All Persons With Special Needs
- Ask your care provider or social service agency about special assistance that may be available to you in an emergency.
- Register in the Disaster Registry, so that responders are aware of your needs
- If you currently use a personal care attendant from an agency, check with the agency to see if they have special provisions for emergencies.
- If you hire your own personal care attendant, discuss your emergency plan with her/him and encourage them to have their own emergency plan.
- Determine what you will do in each type of emergency.
- Learn what to do in case of power outages. Know how to connect or start a back-up power supply for essential medical equipment. Write it down in clear directions, and attach it to the power supply.
- Arrange for a relative or neighbor to check on you in an emergency.
- Keep your medications and aids in a consistent place. Keep extra aids in a second place, if possible.
- Keep extra supplies of the special items you need, including extra batteries for these items. Be sure to rotate out any items that expire.
- Service animals may become confused or frightened. Keep them confined or securely leashed.
Persons with Mobility Challenges
- Store emergency supplies in a pack or backpack attached to your walker, wheelchair or scooter.
- Keep a pair of heavy gloves in your supply kit to use while wheeling over glass or debris.
- If your chair does not have puncture-proof tires, keep a patch kit or can of sealant and air to repair tires.
- If you cannot use stairs, discuss lifting and carrying techniques that work for you. Write out brief instructions, and keep in your pack.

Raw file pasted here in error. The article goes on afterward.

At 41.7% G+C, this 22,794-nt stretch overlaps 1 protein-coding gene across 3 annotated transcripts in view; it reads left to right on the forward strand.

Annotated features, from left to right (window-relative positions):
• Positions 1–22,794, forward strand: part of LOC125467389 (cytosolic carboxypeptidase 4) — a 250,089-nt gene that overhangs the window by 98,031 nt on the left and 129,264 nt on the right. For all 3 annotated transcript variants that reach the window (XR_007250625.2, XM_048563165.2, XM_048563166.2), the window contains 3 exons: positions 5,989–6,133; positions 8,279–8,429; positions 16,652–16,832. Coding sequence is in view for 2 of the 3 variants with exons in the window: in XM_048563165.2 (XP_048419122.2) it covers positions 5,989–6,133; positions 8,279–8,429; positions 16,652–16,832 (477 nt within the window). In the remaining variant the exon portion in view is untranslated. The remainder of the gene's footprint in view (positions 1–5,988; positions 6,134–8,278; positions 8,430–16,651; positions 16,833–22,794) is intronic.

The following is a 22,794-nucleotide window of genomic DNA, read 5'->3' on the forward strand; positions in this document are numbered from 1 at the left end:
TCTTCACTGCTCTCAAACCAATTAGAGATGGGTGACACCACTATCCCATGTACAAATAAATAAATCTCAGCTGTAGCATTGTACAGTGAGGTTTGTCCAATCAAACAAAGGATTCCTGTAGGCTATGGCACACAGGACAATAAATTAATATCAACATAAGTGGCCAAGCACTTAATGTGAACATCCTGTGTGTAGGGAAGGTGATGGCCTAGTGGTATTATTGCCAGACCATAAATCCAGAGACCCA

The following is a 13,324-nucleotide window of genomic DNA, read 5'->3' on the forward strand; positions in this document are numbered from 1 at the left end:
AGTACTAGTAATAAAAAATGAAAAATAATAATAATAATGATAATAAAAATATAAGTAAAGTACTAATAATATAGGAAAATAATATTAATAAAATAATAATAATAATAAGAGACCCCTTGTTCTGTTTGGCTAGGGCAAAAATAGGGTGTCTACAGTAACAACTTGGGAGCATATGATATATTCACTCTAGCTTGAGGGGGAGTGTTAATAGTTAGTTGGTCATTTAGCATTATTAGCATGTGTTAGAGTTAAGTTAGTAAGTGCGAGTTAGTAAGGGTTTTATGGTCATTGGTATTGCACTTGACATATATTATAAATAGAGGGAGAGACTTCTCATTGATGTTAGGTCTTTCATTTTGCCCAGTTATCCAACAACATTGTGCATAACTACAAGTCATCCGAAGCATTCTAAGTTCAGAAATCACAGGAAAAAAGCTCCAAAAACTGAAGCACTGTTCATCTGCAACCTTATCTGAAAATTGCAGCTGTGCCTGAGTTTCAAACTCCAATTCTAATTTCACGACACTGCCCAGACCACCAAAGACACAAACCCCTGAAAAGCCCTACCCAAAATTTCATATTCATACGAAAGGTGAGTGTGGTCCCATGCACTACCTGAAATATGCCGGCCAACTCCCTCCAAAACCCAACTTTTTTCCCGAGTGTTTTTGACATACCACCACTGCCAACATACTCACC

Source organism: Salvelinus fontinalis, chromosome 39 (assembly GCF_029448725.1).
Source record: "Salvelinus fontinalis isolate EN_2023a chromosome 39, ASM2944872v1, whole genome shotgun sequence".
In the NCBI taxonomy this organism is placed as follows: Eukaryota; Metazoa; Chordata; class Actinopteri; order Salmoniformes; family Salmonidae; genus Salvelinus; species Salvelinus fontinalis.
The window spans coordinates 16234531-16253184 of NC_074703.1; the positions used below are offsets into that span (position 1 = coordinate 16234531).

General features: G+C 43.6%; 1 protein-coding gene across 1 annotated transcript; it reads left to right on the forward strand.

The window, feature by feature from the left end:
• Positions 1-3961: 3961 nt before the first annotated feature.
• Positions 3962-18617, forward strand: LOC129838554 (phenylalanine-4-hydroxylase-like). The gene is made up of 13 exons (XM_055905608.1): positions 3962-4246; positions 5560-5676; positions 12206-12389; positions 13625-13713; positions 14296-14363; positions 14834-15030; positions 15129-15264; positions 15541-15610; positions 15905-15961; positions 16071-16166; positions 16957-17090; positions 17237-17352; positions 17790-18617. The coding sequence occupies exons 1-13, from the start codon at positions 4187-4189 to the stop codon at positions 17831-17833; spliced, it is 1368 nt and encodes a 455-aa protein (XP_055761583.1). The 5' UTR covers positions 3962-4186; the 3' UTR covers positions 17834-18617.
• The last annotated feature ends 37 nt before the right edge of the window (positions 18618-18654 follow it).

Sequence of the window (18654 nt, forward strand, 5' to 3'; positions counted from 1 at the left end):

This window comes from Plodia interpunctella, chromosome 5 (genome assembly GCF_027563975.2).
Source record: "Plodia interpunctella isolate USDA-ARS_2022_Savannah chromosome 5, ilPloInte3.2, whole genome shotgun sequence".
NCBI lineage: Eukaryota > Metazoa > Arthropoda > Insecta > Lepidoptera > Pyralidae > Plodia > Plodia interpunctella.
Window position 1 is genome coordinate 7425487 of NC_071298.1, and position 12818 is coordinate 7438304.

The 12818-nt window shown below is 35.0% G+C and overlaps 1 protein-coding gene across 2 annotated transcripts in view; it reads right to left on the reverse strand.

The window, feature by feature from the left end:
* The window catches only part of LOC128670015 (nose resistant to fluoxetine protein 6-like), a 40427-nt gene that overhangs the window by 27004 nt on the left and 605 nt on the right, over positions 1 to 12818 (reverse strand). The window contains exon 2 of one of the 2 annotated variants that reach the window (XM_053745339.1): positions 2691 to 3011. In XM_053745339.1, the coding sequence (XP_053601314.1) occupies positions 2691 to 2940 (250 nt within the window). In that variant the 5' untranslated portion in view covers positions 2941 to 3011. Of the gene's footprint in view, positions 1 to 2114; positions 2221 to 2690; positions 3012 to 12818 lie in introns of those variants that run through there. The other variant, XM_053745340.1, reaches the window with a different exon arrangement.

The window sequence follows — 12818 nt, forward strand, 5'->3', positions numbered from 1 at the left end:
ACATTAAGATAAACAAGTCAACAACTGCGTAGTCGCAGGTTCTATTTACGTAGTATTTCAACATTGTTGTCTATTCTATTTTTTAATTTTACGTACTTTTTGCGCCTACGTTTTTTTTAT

Persons with Visual Challenges
- If you have some vision, place security lights in each room to light paths of travel. These lights plug in, but have a battery backup in case of power failure.
- If helpful, mark emergency supplies with large print, fluorescent tape, or Braille.
- Store high-powered flashlights with wide beams and extra batteries.
Persons with Hearing Challenges
- Store hearing aids in a strategic and consistent place, so they can be located quickly.
- Have paper and pencil in your kit to use if you do not have your hearing aids.
- Install smoke alarms with both a visual and audible alarm. At least one should be battery operated.
- If possible, obtain a battery operated TV with a decoder chip for access to signed or captioned emergency reports.
Persons with Medical Needs
- Always have at least a ten (10) day supply of all of your medications and medical supplies (bandages, ostomy bags, syringes, tubing, solutions, etc).
- If you use oxygen, be sure to have at least a three (3) day supply.
- Store your medications in one location, in their original container.
- Keep lists of all of your medications: name of medication, dose, frequency, and prescribing doctor in your wallet.
- For all medical equipment that requires power, get information regarding back-up power such as a battery or generator.
- Know if your IV infusion pump has a battery back-up and how long it would last in an emergency.
- Ask your home care provider about manual infusion techniques.
Additional information and planning booklets are available from the following sources: